3.5 out of 5 stars
A copy of this was provided free of charge from the publisher in return for an honest review.
It is almost 200 years since William Kinglake went travelling about the Ottoman Empire on the Balkan fringes before heading to Constantinople, Smyrna, Cyprus, Jerusalem, Cairo and Damascus. It is a world that has changed irrevocably since then; however, there are elements of that world still visible in ours. This almost wasn’t a book either, Kinglake had scribbled a few notes down on the back of a map for a friend who was considering taking a year off to travel too. Seven years later he had written this book.
This is not really about the places that he travels through on his journey. It is more about the people that he meets of his travels and his experiences which were quite varied from charging across a desert alone on a camel, being in a city whose population is dropping like flies with the plague, meets with an ex-pat called Lady Hester Stanhope, that knew his mother, see the Pyramids for the first time and marvels at the Sphinx.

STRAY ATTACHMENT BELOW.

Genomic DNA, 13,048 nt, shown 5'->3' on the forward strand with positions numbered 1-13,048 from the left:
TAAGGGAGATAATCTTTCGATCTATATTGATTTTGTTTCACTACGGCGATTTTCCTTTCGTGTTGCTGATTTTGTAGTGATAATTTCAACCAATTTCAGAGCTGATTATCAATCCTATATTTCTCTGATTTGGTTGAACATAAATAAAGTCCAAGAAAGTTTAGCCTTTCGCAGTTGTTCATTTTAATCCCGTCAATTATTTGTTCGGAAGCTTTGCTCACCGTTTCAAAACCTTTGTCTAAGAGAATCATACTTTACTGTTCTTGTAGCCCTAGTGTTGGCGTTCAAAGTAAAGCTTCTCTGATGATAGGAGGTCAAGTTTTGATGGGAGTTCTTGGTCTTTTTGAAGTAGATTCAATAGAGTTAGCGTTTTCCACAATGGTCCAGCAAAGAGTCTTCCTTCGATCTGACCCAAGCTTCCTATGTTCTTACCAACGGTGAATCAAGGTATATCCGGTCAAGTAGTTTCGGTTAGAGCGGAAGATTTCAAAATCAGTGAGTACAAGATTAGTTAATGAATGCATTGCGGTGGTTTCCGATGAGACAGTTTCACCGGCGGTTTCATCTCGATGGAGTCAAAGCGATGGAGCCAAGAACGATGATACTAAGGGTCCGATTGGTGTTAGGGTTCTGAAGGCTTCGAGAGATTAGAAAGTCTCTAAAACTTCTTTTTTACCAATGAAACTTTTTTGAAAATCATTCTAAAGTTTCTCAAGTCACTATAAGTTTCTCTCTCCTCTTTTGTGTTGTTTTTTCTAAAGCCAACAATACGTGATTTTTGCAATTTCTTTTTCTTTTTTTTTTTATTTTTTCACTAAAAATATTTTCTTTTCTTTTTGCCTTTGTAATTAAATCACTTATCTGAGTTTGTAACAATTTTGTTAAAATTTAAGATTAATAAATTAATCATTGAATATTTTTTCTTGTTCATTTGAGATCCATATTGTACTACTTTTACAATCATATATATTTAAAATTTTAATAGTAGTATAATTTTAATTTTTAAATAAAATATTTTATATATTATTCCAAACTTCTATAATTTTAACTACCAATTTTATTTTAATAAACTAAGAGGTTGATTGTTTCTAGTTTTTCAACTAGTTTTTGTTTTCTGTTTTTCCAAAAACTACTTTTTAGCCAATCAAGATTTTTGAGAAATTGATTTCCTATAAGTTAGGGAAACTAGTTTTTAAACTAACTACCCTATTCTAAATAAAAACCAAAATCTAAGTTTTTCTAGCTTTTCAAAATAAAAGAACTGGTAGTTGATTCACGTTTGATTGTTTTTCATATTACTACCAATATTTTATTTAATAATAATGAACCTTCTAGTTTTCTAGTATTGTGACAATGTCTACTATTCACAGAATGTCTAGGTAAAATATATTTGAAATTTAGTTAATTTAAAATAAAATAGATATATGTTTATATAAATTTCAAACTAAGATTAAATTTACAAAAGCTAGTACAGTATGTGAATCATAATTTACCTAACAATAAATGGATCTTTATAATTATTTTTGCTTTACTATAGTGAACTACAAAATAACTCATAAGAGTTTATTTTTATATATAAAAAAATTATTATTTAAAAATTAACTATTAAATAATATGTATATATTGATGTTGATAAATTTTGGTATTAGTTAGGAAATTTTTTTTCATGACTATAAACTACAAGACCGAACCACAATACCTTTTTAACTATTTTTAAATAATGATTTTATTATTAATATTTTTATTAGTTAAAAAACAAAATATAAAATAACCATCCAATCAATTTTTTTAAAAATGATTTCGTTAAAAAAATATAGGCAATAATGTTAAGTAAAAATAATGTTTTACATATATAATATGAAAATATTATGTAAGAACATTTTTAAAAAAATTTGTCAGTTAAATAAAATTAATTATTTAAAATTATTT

This is the time when there are no cars or other mechanised transport so the art of travelling is a much drawn-out process. The language is quite different from our modern phrasing, but then it was written over 150 years ago. It took me a few chapters of the book to get into his style, but when he reached the desert I found that the writing was vastly better. He is a strange character in lots of ways, he has some respect for some of the people that he meets and for others, he can be quite condescending to the people he is travelling with as companions and those that he has employed to help him. Even though some of his attitudes are very alien from a modern perspective, I did like this and I can see why it is seen as a classic of travel writing.